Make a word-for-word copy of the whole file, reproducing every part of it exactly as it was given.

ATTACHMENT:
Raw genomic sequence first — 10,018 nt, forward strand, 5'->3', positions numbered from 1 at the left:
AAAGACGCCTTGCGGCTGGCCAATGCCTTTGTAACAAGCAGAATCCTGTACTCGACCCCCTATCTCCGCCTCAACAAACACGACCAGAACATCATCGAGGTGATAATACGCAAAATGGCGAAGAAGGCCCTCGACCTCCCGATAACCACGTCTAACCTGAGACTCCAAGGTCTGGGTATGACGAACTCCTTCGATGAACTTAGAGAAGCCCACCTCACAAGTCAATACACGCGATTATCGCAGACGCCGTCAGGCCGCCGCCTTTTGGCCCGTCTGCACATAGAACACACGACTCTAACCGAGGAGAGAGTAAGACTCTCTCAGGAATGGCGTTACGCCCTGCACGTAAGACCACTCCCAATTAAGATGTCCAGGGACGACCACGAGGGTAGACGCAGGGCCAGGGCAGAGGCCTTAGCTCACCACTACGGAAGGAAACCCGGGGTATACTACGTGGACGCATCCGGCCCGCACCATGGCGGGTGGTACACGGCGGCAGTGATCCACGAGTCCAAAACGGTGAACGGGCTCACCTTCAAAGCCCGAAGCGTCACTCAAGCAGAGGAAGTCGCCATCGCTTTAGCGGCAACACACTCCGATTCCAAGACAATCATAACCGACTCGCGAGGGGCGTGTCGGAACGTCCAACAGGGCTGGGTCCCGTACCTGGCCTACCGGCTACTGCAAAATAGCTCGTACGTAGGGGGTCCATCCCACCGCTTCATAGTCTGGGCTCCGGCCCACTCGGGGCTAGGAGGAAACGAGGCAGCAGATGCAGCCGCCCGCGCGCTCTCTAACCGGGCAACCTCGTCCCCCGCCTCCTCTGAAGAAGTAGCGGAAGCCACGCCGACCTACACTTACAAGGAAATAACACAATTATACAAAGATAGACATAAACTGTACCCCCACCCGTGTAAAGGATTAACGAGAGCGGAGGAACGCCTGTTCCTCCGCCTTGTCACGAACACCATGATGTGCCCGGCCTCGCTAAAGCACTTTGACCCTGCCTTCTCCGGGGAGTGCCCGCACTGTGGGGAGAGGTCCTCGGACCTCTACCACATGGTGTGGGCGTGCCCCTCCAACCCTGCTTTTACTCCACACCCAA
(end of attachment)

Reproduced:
Raw genomic sequence first — 10,018 nt, forward strand, 5'->3', positions numbered from 1 at the left:
AAAGACGCCTTGCGGCTGGCCAATGCCTTTGTAACAAGCAGAATCCTGTACTCGACCCCCTATCTCCGCCTCAACAAACACGACCAGAACATCATCGAGGTGATAATACGCAAAATGGCGAAGAAGGCCCTCGACCTCCCGATAACCACGTCTAACCTGAGACTCCAAGGTCTGGGTATGACGAACTCCTTCGATGAACTTAGAGAAGCCCACCTCACAAGTCAATACACGCGATTATCGCAGACGCCGTCAGGCCGCCGCCTTTTGGCCCGTCTGCACATAGAACACACGACTCTAACCGAGGAGAGAGTAAGACTCTCTCAGGAATGGCGTTACGCCCTGCACGTAAGACCACTCCCAATTAAGATGTCCAGGGACGACCACGAGGGTAGACGCAGGGCCAGGGCAGAGGCCTTAGCTCACCACTACGGAAGGAAACCCGGGGTATACTACGTGGACGCATCCGGCCCGCACCATGGCGGGTGGTACACGGCGGCAGTGATCCACGAGTCCAAAACGGTGAACGGGCTCACCTTCAAAGCCCGAAGCGTCACTCAAGCAGAGGAAGTCGCCATCGCTTTAGCGGCAACACACTCCGATTCCAAGACAATCATAACCGACTCGCGAGGGGCGTGTCGGAACGTCCAACAGGGCTGGGTCCCGTACCTGGCCTACCGGCTACTGCAAAATAGCTCGTACGTAGGGGGTCCATCCCACCGCTTCATAGTCTGGGCTCCGGCCCACTCGGGGCTAGGAGGAAACGAGGCAGCAGATGCAGCCGCCCGCGCGCTCTCTAACCGGGCAACCTCGTCCCCCGCCTCCTCTGAAGAAGTAGCGGAAGCCACGCCGACCTACACTTACAAGGAAATAACACAATTATACAAAGATAGACATAAACTGTACCCCCACCCGTGTAAAGGATTAACGAGAGCGGAGGAACGCCTGTTCCTCCGCCTTGTCACGAACACCATGATGTGCCCGGCCTCGCTAAAGCACTTTGACCCTGCCTTCTCCGGGGAGTGCCCGCACTGTGGGGAGAGGTCCTCGGACCTCTACCACATGGTGTGGGCGTGCCCCTCCAACCCTGCTTTTACTCCACACCCAA